Spain represents a small but steadily growing market for organic-certified cocoa products in Europe, compared to countries such as Germany and the United Kingdom, which are regarded as Europe’s largest markets for organic-certified cocoa products. Both small-scale chocolatiers such as Chocolates Solé and large chocolate makers such as Mondelez — Suchard Bio — offer organic-certified chocolates. Organic certification remains a small market and relevant as a niche opportunity in Spain. Fairtrade is also an increasingly important certification standard for a range of cocoa traders and chocolate makers in Spain, such as the cocoa manufacturing company Cacao Sampaka and the trading company Indcresa.


  • Check the EUR-Lex website for more detailed information about the regulations concerning cocoa products.
  • Find out which standards or certifications potential buyers in your target segment favour. Buyers may have preferences for a certain food safety management system or sustainability label depending on their end clients and distribution channels.
  • See our study on exporting certified cocoa to Europe for more information about demand, trends and specific trade channels.

4. What is the competition like in the Spanish market?

An overwhelming 78% of Spain’s total cocoa bean imports originated in West Africa in 2017. Ivory Coast was the largest cocoa supplier, accounting for 38% of the total share of direct imports at 35,507 tonnes in 2017. Ivorian cocoa bean exports to Spain grew at an average annual growth rate of 7% between 2013 and 2017. Ghana and Cameroon both accounted for 15% each of Spain’s total direct imports of cocoa beans in 2017. Ghana actually registered an average annual decrease of -5% between 2013 and 2017, whereas Cameroon saw an average annual growth of 4% in the same period. Producing countries in West Africa dominate the market for bulk cocoa and large-scale chocolate manufacturing.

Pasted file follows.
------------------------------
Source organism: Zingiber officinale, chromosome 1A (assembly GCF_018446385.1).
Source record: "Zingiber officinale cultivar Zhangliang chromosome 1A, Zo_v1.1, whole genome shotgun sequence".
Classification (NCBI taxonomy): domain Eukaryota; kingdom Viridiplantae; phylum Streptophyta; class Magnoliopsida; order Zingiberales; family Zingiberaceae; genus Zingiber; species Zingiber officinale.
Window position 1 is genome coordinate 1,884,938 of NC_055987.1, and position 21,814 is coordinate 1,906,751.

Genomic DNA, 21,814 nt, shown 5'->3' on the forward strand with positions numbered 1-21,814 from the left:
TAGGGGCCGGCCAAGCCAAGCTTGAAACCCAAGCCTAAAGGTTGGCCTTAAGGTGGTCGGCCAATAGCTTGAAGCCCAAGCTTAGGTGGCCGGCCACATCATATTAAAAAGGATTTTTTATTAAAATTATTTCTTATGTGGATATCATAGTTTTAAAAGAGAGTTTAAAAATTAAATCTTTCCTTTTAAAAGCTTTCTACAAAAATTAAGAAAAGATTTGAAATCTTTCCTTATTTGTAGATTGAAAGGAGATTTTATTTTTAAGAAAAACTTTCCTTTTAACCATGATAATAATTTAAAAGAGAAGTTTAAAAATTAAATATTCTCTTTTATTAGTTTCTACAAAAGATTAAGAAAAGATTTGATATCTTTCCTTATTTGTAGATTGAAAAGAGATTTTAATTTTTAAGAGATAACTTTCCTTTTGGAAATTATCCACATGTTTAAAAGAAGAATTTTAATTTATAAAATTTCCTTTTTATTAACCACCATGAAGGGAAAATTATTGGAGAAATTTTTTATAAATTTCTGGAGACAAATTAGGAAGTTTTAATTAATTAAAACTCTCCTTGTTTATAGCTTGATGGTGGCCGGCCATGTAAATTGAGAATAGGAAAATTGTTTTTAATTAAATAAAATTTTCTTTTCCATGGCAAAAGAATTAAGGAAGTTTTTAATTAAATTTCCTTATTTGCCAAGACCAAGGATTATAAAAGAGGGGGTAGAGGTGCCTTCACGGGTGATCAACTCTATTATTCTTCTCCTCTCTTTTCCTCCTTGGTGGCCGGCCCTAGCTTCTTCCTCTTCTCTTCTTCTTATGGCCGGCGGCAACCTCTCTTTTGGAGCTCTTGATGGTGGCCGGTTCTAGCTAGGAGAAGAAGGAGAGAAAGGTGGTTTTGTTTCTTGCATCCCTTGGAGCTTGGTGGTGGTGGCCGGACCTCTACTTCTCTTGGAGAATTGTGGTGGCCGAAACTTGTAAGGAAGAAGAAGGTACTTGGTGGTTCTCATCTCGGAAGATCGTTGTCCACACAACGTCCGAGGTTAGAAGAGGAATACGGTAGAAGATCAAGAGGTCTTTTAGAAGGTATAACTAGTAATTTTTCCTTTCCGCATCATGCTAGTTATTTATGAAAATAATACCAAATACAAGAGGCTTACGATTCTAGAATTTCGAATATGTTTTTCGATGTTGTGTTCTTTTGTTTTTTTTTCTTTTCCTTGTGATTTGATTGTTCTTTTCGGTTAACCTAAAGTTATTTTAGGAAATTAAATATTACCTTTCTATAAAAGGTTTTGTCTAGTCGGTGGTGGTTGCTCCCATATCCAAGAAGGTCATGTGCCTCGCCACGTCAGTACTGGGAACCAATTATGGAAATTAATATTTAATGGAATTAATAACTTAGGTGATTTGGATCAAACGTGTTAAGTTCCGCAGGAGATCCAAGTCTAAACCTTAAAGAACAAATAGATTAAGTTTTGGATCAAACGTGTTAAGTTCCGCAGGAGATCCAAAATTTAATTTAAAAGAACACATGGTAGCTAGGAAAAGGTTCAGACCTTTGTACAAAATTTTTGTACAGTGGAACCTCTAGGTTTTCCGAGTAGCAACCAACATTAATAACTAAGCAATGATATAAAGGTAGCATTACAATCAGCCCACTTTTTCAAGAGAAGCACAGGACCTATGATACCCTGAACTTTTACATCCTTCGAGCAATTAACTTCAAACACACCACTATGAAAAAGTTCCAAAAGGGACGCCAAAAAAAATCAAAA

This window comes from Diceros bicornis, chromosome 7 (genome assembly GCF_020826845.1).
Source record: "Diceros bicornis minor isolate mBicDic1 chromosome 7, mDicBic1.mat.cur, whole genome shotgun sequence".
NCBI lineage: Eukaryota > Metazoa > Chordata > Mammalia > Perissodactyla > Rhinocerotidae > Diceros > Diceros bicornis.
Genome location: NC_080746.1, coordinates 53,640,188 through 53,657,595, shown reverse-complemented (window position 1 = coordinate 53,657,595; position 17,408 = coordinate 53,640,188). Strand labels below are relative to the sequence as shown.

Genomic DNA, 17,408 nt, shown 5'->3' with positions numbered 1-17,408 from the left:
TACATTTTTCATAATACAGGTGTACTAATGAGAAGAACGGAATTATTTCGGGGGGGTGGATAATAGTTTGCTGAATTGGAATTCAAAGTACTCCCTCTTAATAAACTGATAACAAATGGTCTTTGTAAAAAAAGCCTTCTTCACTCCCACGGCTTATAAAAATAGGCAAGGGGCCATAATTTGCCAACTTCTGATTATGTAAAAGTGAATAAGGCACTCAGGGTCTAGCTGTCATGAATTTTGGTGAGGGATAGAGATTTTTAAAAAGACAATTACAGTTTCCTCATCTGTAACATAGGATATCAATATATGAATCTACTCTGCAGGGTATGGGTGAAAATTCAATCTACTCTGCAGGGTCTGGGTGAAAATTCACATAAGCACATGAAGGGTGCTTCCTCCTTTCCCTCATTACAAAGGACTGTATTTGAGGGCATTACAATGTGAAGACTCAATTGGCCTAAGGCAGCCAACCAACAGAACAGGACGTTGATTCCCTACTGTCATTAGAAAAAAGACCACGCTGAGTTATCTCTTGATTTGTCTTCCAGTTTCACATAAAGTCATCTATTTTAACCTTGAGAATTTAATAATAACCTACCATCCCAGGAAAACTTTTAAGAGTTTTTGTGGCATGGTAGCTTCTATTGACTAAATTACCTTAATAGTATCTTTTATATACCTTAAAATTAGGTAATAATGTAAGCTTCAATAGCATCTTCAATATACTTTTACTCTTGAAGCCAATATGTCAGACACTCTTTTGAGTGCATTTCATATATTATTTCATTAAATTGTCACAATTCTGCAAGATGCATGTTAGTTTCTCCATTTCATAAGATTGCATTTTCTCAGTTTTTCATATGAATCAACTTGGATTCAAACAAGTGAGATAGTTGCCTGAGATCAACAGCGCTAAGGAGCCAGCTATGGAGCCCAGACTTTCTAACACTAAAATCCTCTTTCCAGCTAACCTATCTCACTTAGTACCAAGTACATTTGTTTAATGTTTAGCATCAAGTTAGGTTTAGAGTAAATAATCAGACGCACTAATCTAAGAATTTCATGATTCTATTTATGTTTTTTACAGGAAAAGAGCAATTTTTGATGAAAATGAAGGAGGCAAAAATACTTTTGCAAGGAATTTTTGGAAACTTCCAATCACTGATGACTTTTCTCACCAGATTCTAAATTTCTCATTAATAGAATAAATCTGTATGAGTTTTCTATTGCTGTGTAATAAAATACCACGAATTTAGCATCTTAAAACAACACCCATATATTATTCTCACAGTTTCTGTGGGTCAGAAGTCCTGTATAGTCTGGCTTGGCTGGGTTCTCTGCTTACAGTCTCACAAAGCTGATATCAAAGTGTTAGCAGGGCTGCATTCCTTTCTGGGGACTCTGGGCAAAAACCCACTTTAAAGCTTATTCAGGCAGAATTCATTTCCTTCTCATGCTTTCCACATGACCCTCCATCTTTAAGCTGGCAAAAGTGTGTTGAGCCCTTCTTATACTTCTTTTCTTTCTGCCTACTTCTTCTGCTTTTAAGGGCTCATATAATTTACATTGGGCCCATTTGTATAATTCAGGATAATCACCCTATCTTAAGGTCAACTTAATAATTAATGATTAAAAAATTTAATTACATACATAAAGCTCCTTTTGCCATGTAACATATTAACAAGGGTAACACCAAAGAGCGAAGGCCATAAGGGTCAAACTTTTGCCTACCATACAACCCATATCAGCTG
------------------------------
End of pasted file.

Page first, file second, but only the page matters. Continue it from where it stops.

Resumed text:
Emerging suppliers in East Africa and Latin America show mixed developments

East African countries supply around 6% of the total amount of directly sourced cocoa beans from producing countries to Spain. Registering an annual growth of around 77% in volume between 2013 and 2017, Kenya’s exports of cocoa beans to Spain are by far the fastest-growing. The Democratic Republic of Congo also grew its export volumes of cocoa beans to Spain at an annual growth rate of 25% in the 2013–2017 period. In 2017, DR Congo supplied around 1,363 tonnes of cocoa beans to Spain. Bean-to-bar maker Blanxart is one of the main companies in Spain sourcing from DR Congo. Uganda, however, saw a relatively large annual decline of -25% in volume between 2013 and 2017, exporting 1,097 tonnes of cocoa beans to Spain in 2017.

All Latin American countries combined supply around 12% of Spain’s cocoa bean imports, a significantly high share than the 7% they contribute to the total European cocoa bean imports. Supplies from Ecuador and Peru increased substantially at an average annual rate of 9% and 20% respectively. Colombia, however, saw an average annual decline of 4% between 2013 and 2017.